The authors go into detail with each variable and have great insights into these dynamics.  All of this causes an amount stress that is hard to cope with.  I thought of the family systems theory of self-differentiation–the concept of being able to have a healthy, non-anxious self in proximity to others whether near or distant.  It has been a gift to learn more about becoming a health non-anxious self that can be present to others, self, and God.  I can manage stress and anxiety as normal in my life and have a sense that God is sustaining us through the ups and downs.  

The money section is on burnout and the concept of “mismatch”.  It was insightful to learn that burnout is more about a systemic issue rather than just the ministry leader.  If a ministry leader gets burned out, “…much of it has to do with the conditions of ministry…” (p.37).  

“…burnout [is] a gradual process of loss in which the mismatch between the needs of the person and the demands of the job grows ever greater.” p.37

Some ministry leaders are more prone to burnout such as some who struggle with low self-esteem.  I’ve struggled at times with esteem and have learned to reach out to friends and loved ones for affirmation.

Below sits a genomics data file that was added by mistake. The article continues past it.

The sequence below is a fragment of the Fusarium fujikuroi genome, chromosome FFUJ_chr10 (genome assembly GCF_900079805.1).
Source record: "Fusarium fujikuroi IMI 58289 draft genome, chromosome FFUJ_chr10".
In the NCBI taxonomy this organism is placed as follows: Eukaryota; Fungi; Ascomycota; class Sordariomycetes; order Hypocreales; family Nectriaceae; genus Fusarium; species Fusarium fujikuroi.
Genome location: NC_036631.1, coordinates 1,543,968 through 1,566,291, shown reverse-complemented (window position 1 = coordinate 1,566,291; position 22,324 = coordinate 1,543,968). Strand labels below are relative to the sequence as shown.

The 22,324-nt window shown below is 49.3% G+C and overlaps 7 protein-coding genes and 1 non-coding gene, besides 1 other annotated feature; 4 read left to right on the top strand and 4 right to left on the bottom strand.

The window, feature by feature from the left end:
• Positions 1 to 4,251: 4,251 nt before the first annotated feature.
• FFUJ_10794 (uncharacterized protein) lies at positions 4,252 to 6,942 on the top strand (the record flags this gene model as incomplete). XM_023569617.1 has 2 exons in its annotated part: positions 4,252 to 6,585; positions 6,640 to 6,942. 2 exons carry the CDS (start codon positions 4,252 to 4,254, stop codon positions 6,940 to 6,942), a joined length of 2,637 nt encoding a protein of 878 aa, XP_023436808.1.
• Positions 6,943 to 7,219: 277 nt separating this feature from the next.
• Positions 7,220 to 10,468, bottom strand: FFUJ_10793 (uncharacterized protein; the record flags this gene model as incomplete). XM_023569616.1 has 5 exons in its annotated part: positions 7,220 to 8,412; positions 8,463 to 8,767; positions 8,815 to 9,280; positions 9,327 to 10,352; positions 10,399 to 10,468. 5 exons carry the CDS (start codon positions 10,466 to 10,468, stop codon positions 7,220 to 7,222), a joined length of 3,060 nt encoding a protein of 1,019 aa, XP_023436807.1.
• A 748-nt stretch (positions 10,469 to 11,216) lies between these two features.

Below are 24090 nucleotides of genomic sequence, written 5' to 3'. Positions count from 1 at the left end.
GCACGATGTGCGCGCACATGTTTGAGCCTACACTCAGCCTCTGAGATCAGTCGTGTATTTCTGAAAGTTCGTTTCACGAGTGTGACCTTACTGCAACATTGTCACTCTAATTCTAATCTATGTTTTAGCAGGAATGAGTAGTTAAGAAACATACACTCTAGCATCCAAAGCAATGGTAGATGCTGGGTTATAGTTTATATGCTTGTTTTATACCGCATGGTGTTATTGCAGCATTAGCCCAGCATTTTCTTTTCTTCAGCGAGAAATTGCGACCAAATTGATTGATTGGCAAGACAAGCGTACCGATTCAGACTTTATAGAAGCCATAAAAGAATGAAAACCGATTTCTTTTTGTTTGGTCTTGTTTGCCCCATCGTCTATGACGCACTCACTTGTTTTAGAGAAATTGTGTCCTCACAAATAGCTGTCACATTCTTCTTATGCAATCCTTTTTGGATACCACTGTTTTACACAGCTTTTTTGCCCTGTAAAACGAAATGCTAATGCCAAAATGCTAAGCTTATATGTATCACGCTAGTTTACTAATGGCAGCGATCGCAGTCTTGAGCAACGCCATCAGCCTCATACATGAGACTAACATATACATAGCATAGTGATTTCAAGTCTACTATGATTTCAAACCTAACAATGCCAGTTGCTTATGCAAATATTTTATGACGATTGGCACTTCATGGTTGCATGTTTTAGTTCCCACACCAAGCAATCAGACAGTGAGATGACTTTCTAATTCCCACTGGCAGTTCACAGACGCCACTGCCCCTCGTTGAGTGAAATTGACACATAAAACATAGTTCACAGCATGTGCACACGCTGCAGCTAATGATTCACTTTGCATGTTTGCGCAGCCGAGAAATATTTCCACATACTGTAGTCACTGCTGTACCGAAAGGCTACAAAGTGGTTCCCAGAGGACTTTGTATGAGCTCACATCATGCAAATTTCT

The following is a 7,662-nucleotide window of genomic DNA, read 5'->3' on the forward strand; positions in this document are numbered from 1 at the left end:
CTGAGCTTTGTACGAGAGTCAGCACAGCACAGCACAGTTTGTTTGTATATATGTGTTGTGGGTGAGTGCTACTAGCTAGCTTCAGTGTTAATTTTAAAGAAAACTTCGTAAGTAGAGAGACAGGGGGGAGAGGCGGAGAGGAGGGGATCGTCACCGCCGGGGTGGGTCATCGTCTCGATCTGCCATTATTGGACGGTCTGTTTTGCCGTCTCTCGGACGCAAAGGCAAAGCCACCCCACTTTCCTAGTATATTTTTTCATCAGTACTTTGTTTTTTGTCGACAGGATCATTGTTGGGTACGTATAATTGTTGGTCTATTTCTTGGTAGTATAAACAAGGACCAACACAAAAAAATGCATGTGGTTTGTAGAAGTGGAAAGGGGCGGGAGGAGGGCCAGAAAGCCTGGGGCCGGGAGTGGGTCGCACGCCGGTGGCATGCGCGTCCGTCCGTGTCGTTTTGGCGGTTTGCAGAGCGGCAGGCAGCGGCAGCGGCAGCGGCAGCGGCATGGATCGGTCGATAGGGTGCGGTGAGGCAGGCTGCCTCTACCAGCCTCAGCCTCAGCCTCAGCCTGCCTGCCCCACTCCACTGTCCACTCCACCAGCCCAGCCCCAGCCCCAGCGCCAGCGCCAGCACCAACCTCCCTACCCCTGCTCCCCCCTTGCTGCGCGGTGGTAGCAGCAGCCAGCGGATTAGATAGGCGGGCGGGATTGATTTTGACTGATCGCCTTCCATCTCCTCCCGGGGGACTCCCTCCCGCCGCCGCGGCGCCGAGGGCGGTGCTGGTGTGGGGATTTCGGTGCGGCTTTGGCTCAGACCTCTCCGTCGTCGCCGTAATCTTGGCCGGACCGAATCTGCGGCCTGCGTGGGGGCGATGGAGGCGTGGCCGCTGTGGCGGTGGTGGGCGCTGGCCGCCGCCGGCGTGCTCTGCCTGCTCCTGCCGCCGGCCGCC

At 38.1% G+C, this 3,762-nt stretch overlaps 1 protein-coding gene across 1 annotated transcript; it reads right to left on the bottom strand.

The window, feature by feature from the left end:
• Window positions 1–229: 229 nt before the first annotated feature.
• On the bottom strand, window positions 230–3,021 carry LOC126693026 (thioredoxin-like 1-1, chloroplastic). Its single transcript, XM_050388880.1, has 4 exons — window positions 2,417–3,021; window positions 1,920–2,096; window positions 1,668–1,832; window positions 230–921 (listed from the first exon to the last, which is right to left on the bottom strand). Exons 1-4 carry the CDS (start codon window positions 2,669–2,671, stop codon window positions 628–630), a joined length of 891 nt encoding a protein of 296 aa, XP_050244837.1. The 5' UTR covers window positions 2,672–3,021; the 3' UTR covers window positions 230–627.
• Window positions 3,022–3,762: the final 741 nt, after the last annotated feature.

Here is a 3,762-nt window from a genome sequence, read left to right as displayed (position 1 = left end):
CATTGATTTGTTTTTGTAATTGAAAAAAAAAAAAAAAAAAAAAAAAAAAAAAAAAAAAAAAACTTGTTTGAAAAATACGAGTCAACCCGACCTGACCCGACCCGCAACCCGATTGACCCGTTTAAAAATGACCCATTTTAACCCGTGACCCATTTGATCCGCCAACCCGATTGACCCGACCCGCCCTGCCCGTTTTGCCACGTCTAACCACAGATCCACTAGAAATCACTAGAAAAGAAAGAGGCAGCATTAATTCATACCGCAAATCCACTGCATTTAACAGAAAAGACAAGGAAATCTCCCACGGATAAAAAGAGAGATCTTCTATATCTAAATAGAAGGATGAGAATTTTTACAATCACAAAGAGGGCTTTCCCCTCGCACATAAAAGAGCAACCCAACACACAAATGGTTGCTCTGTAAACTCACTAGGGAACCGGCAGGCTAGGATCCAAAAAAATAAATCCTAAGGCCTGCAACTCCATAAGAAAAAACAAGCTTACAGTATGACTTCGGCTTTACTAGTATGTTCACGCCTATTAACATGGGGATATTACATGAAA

IMG_7641.jpgThere are a few variables of mismatches with the ministry leader and the her workplace demands that instigate burnout (see p.38-39):

  • Workload:  too many demands and unrealistic ones
  • Control:  do I have the authority and resources to executive change and vision?
  • Reward:  am I being compensated fairly and feeling appreciated?
  • Community:  how do we deal with conflict?  Is there mutual support?
  • Conflict of values:  a clash of values (possibly ethical)
  • Fairness:  respect and inequities (i.e. women in ministry)

You’ll have to pick up the book to read details on each mismatch.  It’s so good!  

The last striking description on burnout were three primary symptoms to be aware of (p.40-41):

  1. Emotional exhaustion
  2. Depersonalization
  3. Ineffectiveness

I can’t say that I’ve experienced burnout.  I know that I grew up with an inability to process stress and anxiety well at times.  I’ve had to learn to rearrange meaning and not overreact to situations.  I’ve also struggled with people pleasing at times which moves me away from being a non-anxious presence.  I’m learning to state what I need and want, to focus on my strengths as a ministry leader and my passions.  This has been a journey and I’m grateful for my core group of friends:  Jeff, Mike, and Cory.  There have also been some great spiritual directors in my life:  Celia, Susan, Larry.  Thank you!

Leave a Reply

Fill in your details below or click an icon to log in:

WordPress.com Logo

You are commenting using your WordPress.com account. Log Out /  Change )

Google+ photo

You are commenting using your Google+ account. Log Out /  Change )

Twitter picture

You are commenting using your Twitter account. Log Out /  Change )

Facebook photo

You are commenting using your Facebook account. Log Out /  Change )

w

Connecting to %s